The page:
Once the product of inexact experimentation, the pigments in today’s industrial painting and commercial painting applications are precisely formulated to deliver the greatest amount of color with the least amount of solid material.
Titanium dioxide compounds are most commonly used as pigment in white paint. Other common pigment choices include zinc phosphate, a pigment which also offers good outdoor durability, and zinc borate, a pigment that exhibits decent flame retardant and anti-corrosive properties.
Chromium oxide green is one of the most widely used modern pigments to produce the color green. This pigment is one of the first modern pigments, in that it was chemically extracted from lead chromate rather than taken from an organic source.
As chemical knowledge expanded, so did the ability to create new pigments. Rich blues were often difficult and expensive to create in the past. Chemistry brought the ability to react copper salts and produce phthalocyanine, which can be combined with other metals such as copper, cobalt and nickel to create various shades of blue.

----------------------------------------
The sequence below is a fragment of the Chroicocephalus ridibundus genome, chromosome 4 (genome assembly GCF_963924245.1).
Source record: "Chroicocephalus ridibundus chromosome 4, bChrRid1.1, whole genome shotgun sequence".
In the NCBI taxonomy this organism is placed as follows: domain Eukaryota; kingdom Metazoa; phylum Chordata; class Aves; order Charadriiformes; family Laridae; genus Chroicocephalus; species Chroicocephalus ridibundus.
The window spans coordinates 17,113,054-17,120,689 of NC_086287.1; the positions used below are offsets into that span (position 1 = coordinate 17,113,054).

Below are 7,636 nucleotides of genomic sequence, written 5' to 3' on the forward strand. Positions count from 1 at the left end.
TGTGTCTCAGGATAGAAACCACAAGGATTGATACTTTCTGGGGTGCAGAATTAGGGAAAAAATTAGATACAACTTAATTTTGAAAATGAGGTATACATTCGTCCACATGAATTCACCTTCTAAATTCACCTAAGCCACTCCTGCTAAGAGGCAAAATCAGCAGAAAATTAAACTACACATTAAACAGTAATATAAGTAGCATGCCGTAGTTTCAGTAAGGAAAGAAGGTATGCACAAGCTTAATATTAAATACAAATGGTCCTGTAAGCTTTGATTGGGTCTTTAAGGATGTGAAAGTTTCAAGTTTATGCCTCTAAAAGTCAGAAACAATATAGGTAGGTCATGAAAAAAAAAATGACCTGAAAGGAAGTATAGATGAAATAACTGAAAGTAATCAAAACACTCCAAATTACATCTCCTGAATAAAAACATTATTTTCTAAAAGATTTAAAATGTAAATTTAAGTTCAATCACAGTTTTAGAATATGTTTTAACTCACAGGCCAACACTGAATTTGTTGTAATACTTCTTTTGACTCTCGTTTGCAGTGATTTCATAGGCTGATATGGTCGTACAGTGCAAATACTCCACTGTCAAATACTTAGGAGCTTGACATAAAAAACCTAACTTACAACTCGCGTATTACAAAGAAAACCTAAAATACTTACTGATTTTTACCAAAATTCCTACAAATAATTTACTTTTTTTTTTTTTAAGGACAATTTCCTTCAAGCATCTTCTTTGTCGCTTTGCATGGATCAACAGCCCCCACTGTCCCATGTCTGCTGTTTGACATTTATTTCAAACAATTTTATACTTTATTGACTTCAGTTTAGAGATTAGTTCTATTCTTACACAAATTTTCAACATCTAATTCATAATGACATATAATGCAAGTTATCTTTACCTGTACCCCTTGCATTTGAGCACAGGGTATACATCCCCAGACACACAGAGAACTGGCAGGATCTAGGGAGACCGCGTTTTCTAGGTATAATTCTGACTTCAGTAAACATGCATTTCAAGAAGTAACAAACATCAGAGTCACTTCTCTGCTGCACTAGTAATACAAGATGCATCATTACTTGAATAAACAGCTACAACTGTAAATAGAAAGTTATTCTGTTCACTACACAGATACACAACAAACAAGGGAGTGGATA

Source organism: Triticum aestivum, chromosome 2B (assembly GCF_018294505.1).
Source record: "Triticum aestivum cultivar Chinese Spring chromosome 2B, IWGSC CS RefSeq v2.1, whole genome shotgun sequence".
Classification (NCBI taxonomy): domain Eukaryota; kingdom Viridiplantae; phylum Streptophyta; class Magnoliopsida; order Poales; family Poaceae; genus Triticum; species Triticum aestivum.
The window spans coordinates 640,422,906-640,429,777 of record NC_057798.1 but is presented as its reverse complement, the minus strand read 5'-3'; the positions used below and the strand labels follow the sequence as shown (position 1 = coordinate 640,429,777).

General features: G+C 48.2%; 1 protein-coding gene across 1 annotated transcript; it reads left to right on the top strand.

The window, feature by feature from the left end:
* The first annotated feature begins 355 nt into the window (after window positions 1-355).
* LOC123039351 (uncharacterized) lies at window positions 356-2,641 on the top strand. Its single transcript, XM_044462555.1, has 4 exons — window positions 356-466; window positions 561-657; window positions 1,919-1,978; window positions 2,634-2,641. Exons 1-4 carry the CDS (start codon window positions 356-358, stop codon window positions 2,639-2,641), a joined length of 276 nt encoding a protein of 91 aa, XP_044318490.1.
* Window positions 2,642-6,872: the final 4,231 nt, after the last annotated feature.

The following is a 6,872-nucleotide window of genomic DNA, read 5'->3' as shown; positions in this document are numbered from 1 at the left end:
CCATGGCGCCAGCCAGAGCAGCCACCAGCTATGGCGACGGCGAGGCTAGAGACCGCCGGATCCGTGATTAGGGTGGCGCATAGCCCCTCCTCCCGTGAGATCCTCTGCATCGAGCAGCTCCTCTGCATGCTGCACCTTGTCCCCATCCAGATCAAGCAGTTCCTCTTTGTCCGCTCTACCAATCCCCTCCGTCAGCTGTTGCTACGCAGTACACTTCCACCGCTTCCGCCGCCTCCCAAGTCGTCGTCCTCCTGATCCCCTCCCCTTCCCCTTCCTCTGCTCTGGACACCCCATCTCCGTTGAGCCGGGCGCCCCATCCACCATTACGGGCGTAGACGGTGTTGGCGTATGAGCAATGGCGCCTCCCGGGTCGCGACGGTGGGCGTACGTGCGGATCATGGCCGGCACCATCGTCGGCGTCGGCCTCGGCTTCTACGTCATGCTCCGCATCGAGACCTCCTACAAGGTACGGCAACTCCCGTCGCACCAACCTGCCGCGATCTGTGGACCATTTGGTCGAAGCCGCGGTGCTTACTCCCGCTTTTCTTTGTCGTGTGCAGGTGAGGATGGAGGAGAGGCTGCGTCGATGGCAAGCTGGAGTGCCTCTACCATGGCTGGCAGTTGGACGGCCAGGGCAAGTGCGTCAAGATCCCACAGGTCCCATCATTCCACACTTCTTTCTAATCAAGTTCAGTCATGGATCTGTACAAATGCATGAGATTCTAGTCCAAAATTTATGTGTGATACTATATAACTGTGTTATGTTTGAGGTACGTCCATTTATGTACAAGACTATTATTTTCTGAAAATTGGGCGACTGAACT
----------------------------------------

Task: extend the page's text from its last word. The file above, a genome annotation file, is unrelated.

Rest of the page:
Today’s pigments push the performance envelope with acid-resistance, wind resistance and other qualities. An example of a truly modern pigment is a DPP pigment. DPP stands for diketopyrrolopyrrole, a chemical structure that contains a carboxylic acid group. DPP pigments produce shades of red, and are often used in industrial applications and in powder coating.